LIBR 538B (3)

SPECIALIZED LITERATURES: THEORY AND PRACTICE OF ORAL HISTORY

Offered on an irregular basis

PREREQUISITES:

MLIS and Dual MAS/MLIS: Completion of MLIS Core or permission of SLAIS Graduate Advisor

MAS: completion of MAS core and permission of the SLAIS Graduate Adviser

GOAL: The goal of this course is to provide students with:

  • a foundation in the theoretical issues surrounding the use of oral history as historical evidence and a research methodology,
  • understanding of project management and planning issues and strategies,
  • experience conducting and transcribing oral history interviews,
  • comprehension of preservation and access issues for oral history collections, and
  • the ability to articulate the value of oral history collections to archives and libraries.

OBJECTIVES:

Upon completion of this course students will be able to:

  • Analyze the theoretical issues related to oral history and its use as historical evidence in a variety of contexts, including in archival and library settings.
  • Assess the problems of validity and bias surrounding all forms of historical evidence, including oral history.
  • Understand project planning issues, processes and strategies in the context of oral history projects.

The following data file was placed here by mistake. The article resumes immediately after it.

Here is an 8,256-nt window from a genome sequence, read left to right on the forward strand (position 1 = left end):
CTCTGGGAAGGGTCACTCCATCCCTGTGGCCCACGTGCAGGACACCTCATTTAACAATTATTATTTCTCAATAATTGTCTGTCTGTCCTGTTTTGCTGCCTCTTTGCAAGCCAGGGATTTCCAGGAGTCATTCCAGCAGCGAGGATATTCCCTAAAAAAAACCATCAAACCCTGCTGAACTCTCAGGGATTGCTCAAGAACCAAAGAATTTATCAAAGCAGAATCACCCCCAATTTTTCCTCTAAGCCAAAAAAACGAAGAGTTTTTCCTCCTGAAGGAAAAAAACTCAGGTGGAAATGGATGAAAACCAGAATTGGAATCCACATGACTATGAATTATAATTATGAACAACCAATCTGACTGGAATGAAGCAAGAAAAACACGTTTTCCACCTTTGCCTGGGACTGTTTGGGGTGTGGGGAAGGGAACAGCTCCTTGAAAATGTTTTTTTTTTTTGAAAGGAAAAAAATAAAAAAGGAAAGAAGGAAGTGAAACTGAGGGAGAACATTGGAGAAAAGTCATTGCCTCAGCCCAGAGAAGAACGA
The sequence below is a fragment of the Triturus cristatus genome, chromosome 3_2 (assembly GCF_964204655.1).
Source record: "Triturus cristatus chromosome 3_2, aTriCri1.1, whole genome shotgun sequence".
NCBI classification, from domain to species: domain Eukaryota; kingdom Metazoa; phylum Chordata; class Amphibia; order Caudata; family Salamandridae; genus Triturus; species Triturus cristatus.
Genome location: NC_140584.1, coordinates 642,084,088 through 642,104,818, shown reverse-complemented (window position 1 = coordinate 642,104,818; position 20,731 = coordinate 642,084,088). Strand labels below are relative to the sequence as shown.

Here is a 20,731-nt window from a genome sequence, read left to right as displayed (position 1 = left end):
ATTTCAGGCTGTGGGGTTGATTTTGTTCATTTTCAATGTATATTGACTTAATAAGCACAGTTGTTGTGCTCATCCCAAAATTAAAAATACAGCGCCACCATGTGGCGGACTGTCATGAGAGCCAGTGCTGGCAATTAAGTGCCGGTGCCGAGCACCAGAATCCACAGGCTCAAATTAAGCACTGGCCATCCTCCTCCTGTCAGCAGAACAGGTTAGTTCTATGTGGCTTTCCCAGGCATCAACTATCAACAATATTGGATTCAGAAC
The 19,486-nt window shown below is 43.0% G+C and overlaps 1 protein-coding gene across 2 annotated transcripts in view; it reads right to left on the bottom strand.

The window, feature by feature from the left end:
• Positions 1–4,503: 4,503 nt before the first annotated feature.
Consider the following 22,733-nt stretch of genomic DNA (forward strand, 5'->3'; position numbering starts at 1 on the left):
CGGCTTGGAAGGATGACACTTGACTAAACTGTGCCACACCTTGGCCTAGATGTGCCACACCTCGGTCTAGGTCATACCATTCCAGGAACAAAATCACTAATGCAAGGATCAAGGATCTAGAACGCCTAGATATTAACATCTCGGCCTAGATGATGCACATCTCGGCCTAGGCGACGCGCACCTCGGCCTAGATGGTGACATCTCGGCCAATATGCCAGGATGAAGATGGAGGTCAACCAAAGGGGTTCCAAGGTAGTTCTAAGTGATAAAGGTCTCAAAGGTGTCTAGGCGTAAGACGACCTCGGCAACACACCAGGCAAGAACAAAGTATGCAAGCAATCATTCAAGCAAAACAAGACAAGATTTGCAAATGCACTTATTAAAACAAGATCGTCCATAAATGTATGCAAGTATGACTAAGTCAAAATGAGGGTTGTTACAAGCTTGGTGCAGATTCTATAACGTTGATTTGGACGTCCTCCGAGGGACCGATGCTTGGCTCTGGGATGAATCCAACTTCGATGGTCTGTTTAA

• Conduct oral history interviews, including completing background research, recruiting narrator, formulating questions, and interviewing narrator.
  • Apply current best practice standards for audio and visual recording of oral history interviews.
  • Apply current best practice ethical standards and legal standards to planning and conducting oral history interviews.
  • Discuss the legal and ethical issues surrounding the sharing and dissemination of oral history materials in a variety of contexts, including as legal evidence.
  • Apply current best practice standards for transcribing and indexing recorded oral history interviews.
  • Describe issues surrounding preservation of materials created during oral history interviews, including audio recordings, photographs, video recordings, and other associated materials.
  • Explain issues surrounding access to oral history materials in a library or archival setting.
  • Identify issues surrounding outreach using oral history materials in a library or archival setting.
  • Consider the impact of cultural, social and economic difference on planning and implementing oral history projects, as well as processing and using oral history collections.

CONTENT:

This course will be divided into three sections: theory and methodology, planning and implementing oral history projects, and curating oral history.

  • Theory and Methodology
  • Theory
  • Methodology: oral history and related methods
  • Ethical and legal issues
  • Background research, identifying potential interviewees, and formulating questions
  • Recording equipment and standards
  • Conducting interviews
  • Transcription and Indexing
  • Preservation Issues
  • Access Issues
  • Outreach using oral history materials
  • Conclusions: writing history and culture using oral history materials